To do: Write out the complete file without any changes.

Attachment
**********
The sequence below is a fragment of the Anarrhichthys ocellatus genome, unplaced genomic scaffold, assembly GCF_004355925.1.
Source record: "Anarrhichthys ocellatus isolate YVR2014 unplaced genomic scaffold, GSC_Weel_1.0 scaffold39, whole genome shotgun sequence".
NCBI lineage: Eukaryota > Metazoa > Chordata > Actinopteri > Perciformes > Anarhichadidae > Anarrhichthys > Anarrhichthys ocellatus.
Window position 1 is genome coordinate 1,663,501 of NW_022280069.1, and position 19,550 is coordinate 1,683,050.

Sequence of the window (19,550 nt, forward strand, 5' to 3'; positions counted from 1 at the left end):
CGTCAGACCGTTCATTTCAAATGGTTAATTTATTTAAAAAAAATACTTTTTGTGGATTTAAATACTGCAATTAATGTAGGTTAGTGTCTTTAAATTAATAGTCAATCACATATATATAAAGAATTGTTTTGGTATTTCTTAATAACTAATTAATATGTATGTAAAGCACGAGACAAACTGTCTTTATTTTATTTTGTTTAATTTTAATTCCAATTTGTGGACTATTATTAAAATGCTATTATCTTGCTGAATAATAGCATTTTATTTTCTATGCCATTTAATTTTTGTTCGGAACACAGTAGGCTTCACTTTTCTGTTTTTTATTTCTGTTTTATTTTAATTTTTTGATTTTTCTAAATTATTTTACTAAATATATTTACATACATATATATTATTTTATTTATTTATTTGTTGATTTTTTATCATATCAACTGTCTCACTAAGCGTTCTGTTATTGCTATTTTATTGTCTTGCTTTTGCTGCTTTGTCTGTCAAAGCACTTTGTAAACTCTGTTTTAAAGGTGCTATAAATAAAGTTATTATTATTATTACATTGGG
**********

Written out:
The sequence below is a fragment of the Anarrhichthys ocellatus genome, unplaced genomic scaffold, assembly GCF_004355925.1.
Source record: "Anarrhichthys ocellatus isolate YVR2014 unplaced genomic scaffold, GSC_Weel_1.0 scaffold39, whole genome shotgun sequence".
NCBI lineage: Eukaryota > Metazoa > Chordata > Actinopteri > Perciformes > Anarhichadidae > Anarrhichthys > Anarrhichthys ocellatus.
Window position 1 is genome coordinate 1,663,501 of NW_022280069.1, and position 19,550 is coordinate 1,683,050.

Sequence of the window (19,550 nt, forward strand, 5' to 3'; positions counted from 1 at the left end):
CGTCAGACCGTTCATTTCAAATGGTTAATTTATTTAAAAAAAATACTTTTTGTGGATTTAAATACTGCAATTAATGTAGGTTAGTGTCTTTAAATTAATAGTCAATCACATATATATAAAGAATTGTTTTGGTATTTCTTAATAACTAATTAATATGTATGTAAAGCACGAGACAAACTGTCTTTATTTTATTTTGTTTAATTTTAATTCCAATTTGTGGACTATTATTAAAATGCTATTATCTTGCTGAATAATAGCATTTTATTTTCTATGCCATTTAATTTTTGTTCGGAACACAGTAGGCTTCACTTTTCTGTTTTTTATTTCTGTTTTATTTTAATTTTTTGATTTTTCTAAATTATTTTACTAAATATATTTACATACATATATATTATTTTATTTATTTATTTGTTGATTTTTTATCATATCAACTGTCTCACTAAGCGTTCTGTTATTGCTATTTTATTGTCTTGCTTTTGCTGCTTTGTCTGTCAAAGCACTTTGTAAACTCTGTTTTAAAGGTGCTATAAATAAAGTTATTATTATTATTACATTGGG